A pretty Pickeringite from the Blue Lizard Mine, in San Juan County, Utah

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Pickeringite has a hardness of 1½ – 2 and a specific gravity of 1.73 – 1.79 and Chalcanthite has a hardness of 2½ and a specific gravity of 2.286. Pickeringite was named by Augustus A. Hayes in 1844 in honor of John Pickering, a linguist, philologist, and President of the American Academy of Sciences. Meanwhile, Chalcanthite gets its name from the Greek chalkos, for “copper” and anthos, for “flower.” You can pretty easily tell the difference between the two, as Pickeringite is the colorless to white mineral within the rock, and the Chalcanthite is the blue.

Assuming this rock is maybe 70/30 on Pickeringite/Chalcanthite by the looks of it, that’d mean that it’s roughly made of around 2% Magnesium, 4% Aluminum, 4% Hydrogen, 7% Copper, 14% Sulfur, and 67% Oxygen, making this a mosaic of a mineral for element collectors.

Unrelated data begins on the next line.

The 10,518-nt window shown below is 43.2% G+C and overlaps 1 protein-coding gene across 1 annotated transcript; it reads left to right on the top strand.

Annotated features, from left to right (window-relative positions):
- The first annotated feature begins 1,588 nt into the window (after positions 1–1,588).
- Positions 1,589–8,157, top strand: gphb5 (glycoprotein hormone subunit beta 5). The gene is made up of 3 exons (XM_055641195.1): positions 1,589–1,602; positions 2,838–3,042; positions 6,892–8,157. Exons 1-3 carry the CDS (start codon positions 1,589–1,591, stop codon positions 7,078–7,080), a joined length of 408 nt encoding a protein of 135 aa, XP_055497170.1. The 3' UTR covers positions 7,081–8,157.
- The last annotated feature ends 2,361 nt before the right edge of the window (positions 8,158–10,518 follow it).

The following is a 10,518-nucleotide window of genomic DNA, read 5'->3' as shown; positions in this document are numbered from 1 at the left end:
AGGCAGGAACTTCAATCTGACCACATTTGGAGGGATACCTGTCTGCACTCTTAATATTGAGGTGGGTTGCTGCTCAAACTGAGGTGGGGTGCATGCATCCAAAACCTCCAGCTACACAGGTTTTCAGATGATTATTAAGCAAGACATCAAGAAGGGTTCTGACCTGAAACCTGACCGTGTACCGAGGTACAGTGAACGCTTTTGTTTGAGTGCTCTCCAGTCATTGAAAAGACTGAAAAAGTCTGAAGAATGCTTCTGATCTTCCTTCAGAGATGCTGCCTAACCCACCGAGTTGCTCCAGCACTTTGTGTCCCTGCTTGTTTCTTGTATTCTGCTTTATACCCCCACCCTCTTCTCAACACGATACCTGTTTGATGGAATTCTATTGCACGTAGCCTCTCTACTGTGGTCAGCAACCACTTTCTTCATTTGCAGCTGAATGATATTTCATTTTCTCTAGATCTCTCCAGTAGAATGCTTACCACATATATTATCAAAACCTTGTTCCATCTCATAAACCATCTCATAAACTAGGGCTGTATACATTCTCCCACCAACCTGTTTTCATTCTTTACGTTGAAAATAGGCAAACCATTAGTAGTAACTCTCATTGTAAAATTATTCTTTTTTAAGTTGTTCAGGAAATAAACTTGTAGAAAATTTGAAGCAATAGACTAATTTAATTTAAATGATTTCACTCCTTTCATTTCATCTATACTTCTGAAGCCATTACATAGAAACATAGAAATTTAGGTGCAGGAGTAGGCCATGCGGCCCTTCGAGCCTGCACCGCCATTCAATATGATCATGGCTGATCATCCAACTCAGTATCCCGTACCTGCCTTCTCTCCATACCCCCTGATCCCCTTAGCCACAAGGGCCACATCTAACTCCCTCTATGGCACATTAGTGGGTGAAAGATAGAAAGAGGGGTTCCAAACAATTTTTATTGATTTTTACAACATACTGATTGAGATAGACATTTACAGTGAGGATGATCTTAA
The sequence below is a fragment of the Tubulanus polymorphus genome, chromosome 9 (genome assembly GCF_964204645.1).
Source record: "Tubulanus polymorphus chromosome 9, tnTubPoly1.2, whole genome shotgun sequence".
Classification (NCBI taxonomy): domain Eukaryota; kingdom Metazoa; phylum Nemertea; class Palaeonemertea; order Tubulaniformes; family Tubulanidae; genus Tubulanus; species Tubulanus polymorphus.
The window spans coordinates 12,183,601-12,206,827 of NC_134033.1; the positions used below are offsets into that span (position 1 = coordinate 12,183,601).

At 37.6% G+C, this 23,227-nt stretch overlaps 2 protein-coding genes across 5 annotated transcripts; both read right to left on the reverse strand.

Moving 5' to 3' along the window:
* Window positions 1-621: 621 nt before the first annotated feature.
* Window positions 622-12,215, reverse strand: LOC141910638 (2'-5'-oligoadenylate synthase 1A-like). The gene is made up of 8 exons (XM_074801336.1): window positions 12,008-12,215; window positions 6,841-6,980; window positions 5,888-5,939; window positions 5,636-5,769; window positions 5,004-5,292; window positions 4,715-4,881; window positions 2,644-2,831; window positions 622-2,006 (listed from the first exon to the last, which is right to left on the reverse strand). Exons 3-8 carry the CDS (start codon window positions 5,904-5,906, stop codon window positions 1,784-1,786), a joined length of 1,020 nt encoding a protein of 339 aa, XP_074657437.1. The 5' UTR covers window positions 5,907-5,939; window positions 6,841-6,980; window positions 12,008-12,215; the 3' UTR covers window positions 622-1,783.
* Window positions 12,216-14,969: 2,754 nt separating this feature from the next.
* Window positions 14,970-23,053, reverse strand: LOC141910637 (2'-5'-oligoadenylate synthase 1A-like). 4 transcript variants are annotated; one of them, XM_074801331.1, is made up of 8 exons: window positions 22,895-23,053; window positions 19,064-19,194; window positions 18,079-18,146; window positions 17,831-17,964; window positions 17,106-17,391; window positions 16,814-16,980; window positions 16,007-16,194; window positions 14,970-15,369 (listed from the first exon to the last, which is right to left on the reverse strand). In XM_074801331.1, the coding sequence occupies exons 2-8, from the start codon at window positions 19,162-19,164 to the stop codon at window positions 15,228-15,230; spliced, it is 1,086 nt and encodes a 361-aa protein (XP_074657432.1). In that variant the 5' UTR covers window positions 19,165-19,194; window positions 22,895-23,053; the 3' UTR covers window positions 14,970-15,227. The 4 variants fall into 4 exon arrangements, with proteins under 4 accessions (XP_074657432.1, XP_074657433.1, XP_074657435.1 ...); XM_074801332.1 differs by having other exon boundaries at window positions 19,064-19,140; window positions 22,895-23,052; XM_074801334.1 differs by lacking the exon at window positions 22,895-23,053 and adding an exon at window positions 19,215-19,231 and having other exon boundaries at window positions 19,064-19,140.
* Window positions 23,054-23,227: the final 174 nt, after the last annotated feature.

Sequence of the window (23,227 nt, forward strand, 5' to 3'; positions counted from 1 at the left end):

Pickeringite has been found in around 281 known and recorded localities on most continents across the globe, typically formed by the oxidation of pyrite in aluminous rocks, coal seams, caves, fumaroles and ore veins in arid regions, while Chalcanthite has been found in maybe 1,000 localities, typically near the oxidized zones of copper deposits, also usually in arid regions… So, if you just so happen to be hiking in an arid region which may also contain aluminous rocks and copper deposits, be sure to keep an eye out for minerals like these and you’ll be able to identify Pickeringite and Chalcanthite!


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